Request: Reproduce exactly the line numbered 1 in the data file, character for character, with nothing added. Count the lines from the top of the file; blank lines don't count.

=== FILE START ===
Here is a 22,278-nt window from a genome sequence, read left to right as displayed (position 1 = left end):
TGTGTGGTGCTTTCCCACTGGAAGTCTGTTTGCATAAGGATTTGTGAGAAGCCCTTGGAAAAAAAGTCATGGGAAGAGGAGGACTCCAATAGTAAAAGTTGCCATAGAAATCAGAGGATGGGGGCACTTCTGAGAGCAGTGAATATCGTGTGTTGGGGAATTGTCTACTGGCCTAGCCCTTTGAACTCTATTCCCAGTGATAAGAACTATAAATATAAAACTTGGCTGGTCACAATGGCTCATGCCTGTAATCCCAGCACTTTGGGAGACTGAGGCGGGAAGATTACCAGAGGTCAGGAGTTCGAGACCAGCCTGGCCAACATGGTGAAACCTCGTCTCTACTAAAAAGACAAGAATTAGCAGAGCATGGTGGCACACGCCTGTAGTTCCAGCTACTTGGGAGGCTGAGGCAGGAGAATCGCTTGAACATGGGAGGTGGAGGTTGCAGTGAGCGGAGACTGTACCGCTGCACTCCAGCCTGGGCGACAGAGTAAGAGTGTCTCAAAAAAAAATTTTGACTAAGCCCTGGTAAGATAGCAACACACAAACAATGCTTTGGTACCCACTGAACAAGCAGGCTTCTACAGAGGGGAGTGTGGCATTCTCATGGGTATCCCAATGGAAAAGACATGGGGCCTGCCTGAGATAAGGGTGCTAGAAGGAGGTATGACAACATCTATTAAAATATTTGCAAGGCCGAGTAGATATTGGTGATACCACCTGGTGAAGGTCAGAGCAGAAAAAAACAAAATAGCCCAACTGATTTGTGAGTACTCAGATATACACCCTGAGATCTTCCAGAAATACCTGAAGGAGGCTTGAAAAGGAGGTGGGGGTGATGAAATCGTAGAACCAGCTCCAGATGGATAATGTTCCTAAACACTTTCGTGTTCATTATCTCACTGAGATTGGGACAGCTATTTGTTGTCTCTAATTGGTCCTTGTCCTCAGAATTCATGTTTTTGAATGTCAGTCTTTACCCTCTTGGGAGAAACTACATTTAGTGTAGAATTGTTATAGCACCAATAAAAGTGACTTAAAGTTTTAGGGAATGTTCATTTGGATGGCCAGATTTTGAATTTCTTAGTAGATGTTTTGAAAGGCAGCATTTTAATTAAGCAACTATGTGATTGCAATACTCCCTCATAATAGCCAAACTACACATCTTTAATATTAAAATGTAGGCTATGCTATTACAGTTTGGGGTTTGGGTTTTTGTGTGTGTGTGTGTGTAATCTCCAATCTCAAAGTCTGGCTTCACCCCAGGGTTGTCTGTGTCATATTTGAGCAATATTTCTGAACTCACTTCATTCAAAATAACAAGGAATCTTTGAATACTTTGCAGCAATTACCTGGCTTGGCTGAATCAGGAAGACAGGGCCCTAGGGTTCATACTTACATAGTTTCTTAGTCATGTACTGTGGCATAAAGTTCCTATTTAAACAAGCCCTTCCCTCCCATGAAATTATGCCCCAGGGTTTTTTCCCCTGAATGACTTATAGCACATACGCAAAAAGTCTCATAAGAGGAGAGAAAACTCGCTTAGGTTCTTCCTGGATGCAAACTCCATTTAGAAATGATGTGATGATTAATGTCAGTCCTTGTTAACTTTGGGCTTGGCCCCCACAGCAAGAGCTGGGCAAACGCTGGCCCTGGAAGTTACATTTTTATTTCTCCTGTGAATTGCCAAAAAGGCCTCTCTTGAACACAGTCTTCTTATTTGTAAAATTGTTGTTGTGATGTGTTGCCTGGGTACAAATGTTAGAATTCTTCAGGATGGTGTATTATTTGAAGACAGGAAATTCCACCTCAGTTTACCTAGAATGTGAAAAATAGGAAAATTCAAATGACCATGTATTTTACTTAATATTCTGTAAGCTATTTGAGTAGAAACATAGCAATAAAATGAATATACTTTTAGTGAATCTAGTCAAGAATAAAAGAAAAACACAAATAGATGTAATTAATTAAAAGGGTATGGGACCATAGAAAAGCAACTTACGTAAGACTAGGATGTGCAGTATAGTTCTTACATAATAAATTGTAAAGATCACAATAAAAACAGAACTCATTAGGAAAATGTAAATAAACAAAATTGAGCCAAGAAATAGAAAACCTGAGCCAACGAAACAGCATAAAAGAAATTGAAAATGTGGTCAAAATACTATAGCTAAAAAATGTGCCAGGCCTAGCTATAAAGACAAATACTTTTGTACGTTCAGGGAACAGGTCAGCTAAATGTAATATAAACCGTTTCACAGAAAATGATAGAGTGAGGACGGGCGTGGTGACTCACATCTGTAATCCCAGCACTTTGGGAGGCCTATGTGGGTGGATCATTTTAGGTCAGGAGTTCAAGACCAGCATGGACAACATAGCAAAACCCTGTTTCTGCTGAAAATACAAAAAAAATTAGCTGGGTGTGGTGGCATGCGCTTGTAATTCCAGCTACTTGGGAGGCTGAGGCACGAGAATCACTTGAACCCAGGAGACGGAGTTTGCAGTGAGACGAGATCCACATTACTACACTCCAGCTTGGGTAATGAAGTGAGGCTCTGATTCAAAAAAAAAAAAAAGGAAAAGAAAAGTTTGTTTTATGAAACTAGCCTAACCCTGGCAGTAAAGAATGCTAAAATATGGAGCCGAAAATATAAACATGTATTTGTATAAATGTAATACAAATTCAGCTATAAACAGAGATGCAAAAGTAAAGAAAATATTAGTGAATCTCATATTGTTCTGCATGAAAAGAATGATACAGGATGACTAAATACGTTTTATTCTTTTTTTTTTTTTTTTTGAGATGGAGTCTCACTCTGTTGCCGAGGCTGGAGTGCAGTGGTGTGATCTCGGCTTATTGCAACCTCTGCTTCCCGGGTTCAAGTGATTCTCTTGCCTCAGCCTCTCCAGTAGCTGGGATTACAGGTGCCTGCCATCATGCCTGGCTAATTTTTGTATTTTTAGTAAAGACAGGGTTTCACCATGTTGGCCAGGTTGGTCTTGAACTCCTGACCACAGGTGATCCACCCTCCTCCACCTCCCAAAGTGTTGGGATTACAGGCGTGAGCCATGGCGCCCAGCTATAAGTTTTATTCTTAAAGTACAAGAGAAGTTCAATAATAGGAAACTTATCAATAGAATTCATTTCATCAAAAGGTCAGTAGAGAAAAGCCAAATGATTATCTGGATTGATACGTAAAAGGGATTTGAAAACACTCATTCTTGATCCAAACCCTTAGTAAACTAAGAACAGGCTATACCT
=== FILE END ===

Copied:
Here is a 22,278-nt window from a genome sequence, read left to right as displayed (position 1 = left end):